Utah Governor Gary Herbert’s education advisor is working to replace Utah’s two school accountability systems with one easy-to-read, yearly report card. The newest school grading system received mostly negative responses when letter grades were first released last fall.
Utah’s school accountability systems use factors like end of year tests, student growth and graduation rates to show how schools are performing. School grading assigns letter grades A through F and the Utah Comprehensive Accountability System or UCAS grades schools based on a 600-point-scale.
Governor Herbert’s Education advisor Tami Pyfer is recommending a new report card that she says would simply display the information used to build both of those systems.
“I’m hoping that people will look at this and say wow, this is something I can understand,” Pyfer says. “I can look at last year’s graduation rate and this year’s graduation rate and say oh this makes sense we’re making progress. Oh yeah, this is an alternative school, this makes sense to me. I can see why their proficiency rate in this area might be low. That’s what I’m hoping the general public will see in this report card.”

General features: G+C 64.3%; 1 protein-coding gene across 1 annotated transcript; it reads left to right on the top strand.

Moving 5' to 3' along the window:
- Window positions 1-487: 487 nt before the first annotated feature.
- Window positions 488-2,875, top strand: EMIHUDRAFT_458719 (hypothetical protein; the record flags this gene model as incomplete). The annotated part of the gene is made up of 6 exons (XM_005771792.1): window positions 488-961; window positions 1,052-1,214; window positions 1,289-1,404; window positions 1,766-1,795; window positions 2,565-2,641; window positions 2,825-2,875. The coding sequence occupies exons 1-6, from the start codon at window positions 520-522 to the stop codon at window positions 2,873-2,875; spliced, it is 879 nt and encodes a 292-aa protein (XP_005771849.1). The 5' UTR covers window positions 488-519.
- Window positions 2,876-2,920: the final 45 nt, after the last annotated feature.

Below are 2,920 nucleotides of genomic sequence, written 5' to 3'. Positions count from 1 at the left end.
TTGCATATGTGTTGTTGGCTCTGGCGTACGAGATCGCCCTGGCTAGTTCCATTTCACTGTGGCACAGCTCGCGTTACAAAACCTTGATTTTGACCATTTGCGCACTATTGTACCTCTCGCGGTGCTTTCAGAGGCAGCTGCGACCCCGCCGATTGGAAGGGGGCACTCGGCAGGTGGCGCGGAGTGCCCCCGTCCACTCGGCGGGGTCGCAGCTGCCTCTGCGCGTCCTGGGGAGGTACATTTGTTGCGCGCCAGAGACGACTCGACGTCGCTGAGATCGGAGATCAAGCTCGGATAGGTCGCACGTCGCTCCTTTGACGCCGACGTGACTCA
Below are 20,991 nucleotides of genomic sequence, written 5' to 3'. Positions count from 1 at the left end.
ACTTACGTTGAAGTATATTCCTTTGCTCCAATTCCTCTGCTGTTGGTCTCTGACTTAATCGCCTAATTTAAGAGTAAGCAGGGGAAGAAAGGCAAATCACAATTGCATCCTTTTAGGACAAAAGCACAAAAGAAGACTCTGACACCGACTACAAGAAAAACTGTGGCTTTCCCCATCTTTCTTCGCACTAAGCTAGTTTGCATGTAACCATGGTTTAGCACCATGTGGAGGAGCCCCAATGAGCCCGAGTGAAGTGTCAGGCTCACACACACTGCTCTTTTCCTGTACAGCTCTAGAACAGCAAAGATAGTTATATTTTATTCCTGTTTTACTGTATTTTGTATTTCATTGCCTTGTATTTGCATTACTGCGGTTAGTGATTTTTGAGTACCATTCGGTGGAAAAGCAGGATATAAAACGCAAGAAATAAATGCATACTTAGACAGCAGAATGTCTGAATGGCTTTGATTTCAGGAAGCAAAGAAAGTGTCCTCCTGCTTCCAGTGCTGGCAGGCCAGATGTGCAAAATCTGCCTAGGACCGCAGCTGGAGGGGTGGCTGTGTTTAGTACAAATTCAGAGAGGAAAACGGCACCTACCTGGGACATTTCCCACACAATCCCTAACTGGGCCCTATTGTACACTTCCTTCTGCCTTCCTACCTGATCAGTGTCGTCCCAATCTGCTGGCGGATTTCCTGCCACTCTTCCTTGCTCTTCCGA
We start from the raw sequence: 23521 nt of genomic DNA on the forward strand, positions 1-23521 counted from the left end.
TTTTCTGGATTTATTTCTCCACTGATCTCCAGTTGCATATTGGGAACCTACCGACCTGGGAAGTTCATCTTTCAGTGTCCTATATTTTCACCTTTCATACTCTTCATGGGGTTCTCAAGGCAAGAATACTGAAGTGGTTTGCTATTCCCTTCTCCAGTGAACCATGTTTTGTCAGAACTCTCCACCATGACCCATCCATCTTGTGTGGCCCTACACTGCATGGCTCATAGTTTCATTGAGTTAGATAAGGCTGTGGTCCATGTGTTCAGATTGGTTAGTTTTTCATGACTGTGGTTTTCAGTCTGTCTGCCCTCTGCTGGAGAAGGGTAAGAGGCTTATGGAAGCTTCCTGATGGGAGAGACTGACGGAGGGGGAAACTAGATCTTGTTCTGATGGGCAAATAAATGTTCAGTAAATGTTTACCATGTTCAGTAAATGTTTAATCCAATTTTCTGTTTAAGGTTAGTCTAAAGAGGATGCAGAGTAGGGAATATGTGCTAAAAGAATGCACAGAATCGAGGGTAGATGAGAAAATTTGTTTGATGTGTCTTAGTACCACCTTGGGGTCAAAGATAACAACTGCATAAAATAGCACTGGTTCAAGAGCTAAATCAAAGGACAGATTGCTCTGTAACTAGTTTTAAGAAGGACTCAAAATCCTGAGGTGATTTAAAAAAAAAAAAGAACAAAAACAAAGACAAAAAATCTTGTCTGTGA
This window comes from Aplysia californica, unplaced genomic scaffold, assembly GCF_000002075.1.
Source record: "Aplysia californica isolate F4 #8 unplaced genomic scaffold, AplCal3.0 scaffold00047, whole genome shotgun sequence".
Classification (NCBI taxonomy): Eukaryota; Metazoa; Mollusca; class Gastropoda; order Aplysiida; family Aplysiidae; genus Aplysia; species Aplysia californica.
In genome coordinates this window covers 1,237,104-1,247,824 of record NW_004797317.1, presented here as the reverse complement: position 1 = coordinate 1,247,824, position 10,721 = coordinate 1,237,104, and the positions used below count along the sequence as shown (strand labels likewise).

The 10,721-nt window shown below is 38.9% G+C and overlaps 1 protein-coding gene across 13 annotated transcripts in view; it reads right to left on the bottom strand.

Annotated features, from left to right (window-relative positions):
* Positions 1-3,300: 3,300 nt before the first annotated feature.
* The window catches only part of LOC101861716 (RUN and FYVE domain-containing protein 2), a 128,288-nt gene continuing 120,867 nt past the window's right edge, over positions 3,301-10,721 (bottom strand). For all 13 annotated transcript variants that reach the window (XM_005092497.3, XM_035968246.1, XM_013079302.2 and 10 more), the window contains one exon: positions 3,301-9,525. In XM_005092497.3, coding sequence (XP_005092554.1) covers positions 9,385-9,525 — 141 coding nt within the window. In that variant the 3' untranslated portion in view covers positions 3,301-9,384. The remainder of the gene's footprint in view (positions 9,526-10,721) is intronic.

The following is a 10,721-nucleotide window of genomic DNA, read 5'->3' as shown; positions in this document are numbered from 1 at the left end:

Pyfer’s plan also includes introducing report cards for public colleges and universities.
Many school administrators say the first round of letter grades that came out last fall were not an accurate representation of their school and their student’s achievements. State lawmakers made a few tweaks to the system in the last legislative session, hoping to ease concerns.
But Viewmont High School principal Dan Linford says it’s still not an ideal system. His school received an automatic “F” because they failed to get enough students to take an end of year test, but…
“In almost every category we’re an elite school, and that “F” just obviously doesn’t reflect that but I don’t think even an “A” would reflect that,” Linford says, “But I don’t think even an “A” would reflect that. I don’t think a “B” would reflect the things that we do across the board any better than that “F” to be honest.”
Pyfer says she’s received positive feedback from members of the education community and state lawmakers. She says she’s not sure if the new accountability system would require an all-in out repeal of the current systems or just revisions.